1. Put a stop to stolen art.
NFTs were heralded as a tool to grant artists unprecedented freedom - by minting NFTs of their art, creators would not only escape the constraints of the traditional art system but could also keep a steady income stream over time through smart contracts, an NFT feature that would allow them to collect royalties every time their art was exchanged. By inextricably linking author and art, NFTs would help resolve one of the biggest concerns regarding art in the internet era - uncredited and stolen work.
However, this utopia has not materialised yet – quite the opposite. Since anyone can anonymously mint a token, whether or not they have the rights to the original visual, NFTs are rife with artistic theft, making it even harder for artists to strike back: “How do you sue the anonymous holder of a crypto wallet? In which jurisdiction?” asked curator Tina Rivers Ryan in an interview with The Guardian.
NFT marketplaces need to make it easier for artists to protect their copyright and act against infringements.
2. Crackdown on crypto theft
NFTs have become synonymous with unregulated financial speculation. NFT advocates praise their transparency, yet their decentralised nature poses serious questions on which entities are supposed to regulate the space – as of now, as tech journalist Benjamin Powers puts it, “in crypto, possession is 10/10ths of the law”.
There are already numerous accounts of theft and money laundering in relation to NFTs. ‘Rug pulls’, schemes in which a scammer artificially drives up prices and sells the NFTs whose value subsequently falls to zero, are common; a recent one in March robbed investors of over $1M.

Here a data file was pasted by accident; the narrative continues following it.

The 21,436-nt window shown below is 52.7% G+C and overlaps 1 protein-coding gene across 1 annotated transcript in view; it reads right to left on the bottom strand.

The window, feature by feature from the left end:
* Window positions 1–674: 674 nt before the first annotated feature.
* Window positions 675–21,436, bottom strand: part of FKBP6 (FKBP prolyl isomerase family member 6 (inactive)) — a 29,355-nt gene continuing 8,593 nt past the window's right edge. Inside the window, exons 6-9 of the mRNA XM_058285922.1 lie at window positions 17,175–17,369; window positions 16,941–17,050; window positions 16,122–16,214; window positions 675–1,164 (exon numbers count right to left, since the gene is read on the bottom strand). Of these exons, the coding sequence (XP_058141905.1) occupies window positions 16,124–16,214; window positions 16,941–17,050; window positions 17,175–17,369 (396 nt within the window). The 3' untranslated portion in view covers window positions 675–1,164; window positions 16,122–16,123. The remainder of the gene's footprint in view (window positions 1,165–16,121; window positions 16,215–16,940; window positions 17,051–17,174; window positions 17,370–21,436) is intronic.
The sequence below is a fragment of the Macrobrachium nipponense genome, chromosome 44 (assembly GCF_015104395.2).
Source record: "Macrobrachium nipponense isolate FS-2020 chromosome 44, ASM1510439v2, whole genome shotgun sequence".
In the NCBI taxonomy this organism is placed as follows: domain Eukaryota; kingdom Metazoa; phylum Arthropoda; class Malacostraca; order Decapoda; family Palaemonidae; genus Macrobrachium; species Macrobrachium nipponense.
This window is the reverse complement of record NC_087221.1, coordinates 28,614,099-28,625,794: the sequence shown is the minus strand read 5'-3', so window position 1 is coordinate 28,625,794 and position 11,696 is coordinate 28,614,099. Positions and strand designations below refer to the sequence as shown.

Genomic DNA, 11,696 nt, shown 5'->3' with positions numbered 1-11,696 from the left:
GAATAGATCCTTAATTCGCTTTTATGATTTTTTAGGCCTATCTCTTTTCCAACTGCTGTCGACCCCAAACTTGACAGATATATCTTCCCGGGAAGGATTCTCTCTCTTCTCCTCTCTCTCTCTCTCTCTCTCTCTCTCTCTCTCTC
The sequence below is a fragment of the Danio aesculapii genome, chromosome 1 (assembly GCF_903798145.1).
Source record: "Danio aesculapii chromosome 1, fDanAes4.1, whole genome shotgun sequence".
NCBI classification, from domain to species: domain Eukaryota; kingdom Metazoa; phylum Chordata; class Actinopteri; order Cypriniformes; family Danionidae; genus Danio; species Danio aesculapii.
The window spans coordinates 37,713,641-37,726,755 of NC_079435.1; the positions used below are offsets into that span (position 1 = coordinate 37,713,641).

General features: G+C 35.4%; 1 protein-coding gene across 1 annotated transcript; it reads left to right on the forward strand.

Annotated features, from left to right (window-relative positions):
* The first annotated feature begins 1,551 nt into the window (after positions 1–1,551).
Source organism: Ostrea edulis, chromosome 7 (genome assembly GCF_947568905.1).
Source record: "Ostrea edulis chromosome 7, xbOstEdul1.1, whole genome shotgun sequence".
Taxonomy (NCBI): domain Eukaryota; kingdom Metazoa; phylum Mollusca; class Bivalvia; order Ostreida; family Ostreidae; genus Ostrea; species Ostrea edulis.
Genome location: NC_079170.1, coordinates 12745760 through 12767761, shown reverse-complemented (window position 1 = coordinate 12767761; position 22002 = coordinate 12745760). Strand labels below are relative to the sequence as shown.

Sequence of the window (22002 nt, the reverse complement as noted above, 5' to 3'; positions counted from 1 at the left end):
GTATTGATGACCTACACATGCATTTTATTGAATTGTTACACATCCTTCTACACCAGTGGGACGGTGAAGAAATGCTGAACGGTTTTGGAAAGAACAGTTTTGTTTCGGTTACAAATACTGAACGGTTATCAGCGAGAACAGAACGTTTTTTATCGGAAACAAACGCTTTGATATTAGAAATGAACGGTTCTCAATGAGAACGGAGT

Governments worldwide are catching up with NFTs and will likely regulate some of this activity, but crypto markets themselves need to prove their trustworthiness to the public to thrive in the long run.
3. Regulate the market to build trust
NFTs are so far removed from real money that it’s easy to imagine that anyone could strike gold just by betting on the right monkey or pixelated punk at the right time. But considering that only 9% of accounts holders possess over 80% of the $41bn market value of Ethereum-based NFTs (the most common blockchain), NFTs are still the realm of relatively few investors.
As regulators worldwide catch up with the market, some speculate that the bubble might be close to bursting - the average NFT price fell from $6800 in January to $2000, and sales between creator and collector have dipped from nearly 26,000 per day at the beginning of the year to less than 3,200 in March. This might be bad news for the ‘get rich quick’ crowd, but it could become the start of a more transparent market that the average investor feels safe in.
4. Drastically reduce the environmental footprint.
Another major drawback of NFTs is their huge environmental footprint. An NFT of cutesy Space Cat was reported to generate the same carbon footprint as an EU resident’s electricity use in two months.
The huge electricity bill is a feature, not a bug, meant to disincentivise malicious blockchain miners through a mechanism called Proof of Work. Ethereum is transitioning to a more energy-efficient verification system called Proof of Stake - a step in the right direction but not yet a complete solution.
NFT stakeholders need to adapt to governmental regulations, seriously address the blockchain’s root sustainability issues, and produce more compelling use cases to move from cartoon-animal craze to a tried-and-tested Web 3.0 ownership model.